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Geography/Planning 379: “Urban Growth & Development” Lecture 2: The Evolution of Urban Form Historical Urban Transportation & Development Eras: The Pedestrian City (1607–1830) The Omnibuses and Early Railroads First Innovations to Increase Mobility (1830–1860)
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Geography/Planning 379: “Urban Growth & Development” • Lecture 2: The Evolution of Urban Form • Historical Urban Transportation & Development Eras: • The Pedestrian City (1607–1830) • The Omnibuses and Early Railroads • First Innovations to Increase Mobility (1830–1860) • 3. The Horsecar Era (1860–1895) • (Cable Cars: A Transitional Mode, 1870s–1900) • 4. Streetcar Suburbs (1895–1949) • 5. The Demise of the Streetcar: The “Great Transportation Conspiracy” (1930s & 1940s) • 6. The Freeway Age (1950–?) • Reading • Required: Kaplan et al. TEXTBOOK, Ch. 3, 58-70;72-82 (skip “Central Place Theory” section) • Supplementary: Yeates & Garner • www.u.arizona.edu/~plane/geog379.html
Just how rapid is recent Population Growth in the Tucson Metropolitan Area? By comparison, World growth rate: 1.3%
How ‘Sprawled out’ is Tucson? • Approximate City of Tucson Population Density: 5 People per Acre (3,338 People per Square Mile) • By Comparison: New York City back in 1850: 136 People per Acre • Per Person: Tucson, 2000: 91’ x 91’ NYC 1850: 18’ x 18’ • In 1850, the largest city in the World was London… • …Its density: 117 People per Acre • New York City’s approximate density today: 39 People per Acre
The Pedestrian City (ca. 1607-1830) • Why begin with the year 1607? • Structure of pre-Industrial Revolution cities in U.S. like in Europe • Where were cities located & what were their functions? • Early manufacturing locatedonly on waterfront or took place in craft shops in homes • Simple land use map would show three zones: • I Waterfront • II Homes of Well-to-do and public bldgs • III General population & craftshops & stores I III II Harbor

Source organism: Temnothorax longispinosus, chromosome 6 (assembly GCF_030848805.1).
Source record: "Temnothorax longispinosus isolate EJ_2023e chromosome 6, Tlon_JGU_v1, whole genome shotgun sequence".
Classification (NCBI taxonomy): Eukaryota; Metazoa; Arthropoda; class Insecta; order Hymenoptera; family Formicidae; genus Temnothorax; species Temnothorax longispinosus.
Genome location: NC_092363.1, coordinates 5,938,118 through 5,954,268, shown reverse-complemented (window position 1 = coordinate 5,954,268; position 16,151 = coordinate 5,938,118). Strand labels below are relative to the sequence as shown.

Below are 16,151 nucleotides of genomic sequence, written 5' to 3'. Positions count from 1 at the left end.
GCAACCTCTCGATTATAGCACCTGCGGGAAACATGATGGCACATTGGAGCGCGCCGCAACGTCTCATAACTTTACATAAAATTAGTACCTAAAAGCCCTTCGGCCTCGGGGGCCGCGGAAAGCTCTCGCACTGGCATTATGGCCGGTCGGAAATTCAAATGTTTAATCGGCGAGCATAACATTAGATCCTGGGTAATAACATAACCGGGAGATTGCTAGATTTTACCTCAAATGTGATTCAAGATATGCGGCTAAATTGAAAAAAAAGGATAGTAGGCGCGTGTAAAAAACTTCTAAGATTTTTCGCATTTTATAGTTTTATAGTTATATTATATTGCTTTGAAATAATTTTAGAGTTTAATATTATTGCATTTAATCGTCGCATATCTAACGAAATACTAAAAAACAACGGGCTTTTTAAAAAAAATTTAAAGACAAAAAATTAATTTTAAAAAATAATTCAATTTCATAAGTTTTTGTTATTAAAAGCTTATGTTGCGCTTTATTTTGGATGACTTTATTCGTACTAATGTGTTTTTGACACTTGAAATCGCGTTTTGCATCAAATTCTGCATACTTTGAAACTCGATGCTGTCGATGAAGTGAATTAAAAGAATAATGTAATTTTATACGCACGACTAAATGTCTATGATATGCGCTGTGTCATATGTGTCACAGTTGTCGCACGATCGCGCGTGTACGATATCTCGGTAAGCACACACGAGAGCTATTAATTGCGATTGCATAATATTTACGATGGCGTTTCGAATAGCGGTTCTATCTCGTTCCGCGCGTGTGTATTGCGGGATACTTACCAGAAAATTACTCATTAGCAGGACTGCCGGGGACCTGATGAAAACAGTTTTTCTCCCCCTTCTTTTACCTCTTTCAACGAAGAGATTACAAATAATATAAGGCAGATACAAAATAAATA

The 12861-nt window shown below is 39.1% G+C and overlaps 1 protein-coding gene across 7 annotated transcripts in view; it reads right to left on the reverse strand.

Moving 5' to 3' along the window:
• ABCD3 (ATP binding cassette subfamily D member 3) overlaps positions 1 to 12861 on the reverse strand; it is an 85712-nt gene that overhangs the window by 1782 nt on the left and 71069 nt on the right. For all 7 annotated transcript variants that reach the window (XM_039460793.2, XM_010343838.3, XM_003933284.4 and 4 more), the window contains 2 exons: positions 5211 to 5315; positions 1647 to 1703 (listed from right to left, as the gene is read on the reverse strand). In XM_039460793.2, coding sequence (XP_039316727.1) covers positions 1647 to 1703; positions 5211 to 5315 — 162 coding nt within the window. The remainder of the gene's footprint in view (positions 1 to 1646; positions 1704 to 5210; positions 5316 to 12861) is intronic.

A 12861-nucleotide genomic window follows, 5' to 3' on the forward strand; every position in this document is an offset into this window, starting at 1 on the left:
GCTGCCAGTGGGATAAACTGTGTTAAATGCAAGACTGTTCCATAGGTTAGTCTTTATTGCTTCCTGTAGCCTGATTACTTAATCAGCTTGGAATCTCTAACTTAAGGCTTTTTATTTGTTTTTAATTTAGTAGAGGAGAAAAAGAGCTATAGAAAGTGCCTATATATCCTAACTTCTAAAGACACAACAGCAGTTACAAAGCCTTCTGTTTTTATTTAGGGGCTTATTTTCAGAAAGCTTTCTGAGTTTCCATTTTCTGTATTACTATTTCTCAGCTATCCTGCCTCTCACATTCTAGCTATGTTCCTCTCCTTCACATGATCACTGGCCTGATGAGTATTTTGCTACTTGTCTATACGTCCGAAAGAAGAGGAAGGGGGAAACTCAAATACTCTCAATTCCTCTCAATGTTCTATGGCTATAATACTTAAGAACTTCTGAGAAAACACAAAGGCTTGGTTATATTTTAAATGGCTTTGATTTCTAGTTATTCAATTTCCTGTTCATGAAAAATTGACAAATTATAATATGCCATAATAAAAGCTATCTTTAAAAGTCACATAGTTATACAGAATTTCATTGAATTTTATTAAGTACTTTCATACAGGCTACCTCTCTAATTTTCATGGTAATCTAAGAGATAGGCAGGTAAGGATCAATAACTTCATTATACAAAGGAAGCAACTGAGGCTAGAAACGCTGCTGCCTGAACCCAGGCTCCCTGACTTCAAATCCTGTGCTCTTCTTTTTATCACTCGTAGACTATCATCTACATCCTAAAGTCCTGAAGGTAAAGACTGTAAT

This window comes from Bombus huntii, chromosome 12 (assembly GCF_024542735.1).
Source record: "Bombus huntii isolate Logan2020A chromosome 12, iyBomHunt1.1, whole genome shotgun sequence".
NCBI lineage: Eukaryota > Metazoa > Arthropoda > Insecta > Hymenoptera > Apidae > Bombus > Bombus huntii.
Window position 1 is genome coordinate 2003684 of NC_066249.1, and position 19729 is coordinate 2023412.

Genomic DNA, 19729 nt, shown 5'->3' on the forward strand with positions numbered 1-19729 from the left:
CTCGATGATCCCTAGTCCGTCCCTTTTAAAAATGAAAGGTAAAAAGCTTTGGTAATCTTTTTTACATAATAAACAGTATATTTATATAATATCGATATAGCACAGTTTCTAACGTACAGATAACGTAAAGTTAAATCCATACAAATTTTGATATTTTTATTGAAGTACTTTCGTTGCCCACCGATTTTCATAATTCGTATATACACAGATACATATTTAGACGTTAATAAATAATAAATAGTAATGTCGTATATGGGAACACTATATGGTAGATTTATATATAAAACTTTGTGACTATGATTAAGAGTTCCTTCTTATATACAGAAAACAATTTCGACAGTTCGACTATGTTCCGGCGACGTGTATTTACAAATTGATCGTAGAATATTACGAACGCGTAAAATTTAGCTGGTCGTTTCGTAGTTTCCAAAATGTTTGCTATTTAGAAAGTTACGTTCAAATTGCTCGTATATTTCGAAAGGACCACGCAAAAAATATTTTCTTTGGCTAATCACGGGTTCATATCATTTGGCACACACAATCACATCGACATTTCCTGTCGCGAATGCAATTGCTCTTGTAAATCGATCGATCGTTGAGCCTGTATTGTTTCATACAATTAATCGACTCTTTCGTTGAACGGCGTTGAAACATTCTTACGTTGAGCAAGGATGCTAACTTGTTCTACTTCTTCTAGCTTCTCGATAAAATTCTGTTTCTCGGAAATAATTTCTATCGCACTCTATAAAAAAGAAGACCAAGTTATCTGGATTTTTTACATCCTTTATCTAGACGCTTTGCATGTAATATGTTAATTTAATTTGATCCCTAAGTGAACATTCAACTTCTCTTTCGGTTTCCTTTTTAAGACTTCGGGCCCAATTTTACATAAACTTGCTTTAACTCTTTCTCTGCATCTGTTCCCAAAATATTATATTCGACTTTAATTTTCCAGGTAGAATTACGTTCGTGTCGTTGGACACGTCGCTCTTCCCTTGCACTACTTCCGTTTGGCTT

The Pedestrian City (ca. 1607-1830) • Riding to work too expensive until the 1860s for average person; had to live nearby in walking distance • Irony: land was essentially “limitless” from the perspective of the Colonists, but people in the cities lived packed together. • Nation was overwhelmingly a rural one: 1790, only 5% of the population was living in ‘urban places’ (recall definition!) • Why weren’t there more people in the cities? • Concept of ‘Agricultural Surplus’
The Pedestrian City (continued) • Land for urban growth was constrained by water (see sketches: Philadelphia & NYC) • Rowhouses – solid blocks of housing units as was common in Europe • Conclusion:Tremendous Population Pressure >>> Need for transportation
Omnibus and Early Railroads: First Innovations to Increase Mobility (1830 – 1860) The Omnibus invented in France, ca. 1826 • First U.S. lines in 1830s • Cart drawn by 2 horses • Only carried 12 passengers • Started many traditions of U.S. public transportation: traveled fixed routes with designated stops and a flat-rate fare • This was first real public transportation…The only for-hire transportation before this: • hackney coach(like horse-era taxi cab) • prohibitively expensive except for the wealthiest
A 19th Century Paris Omnibus Wikipedia (public domain photo)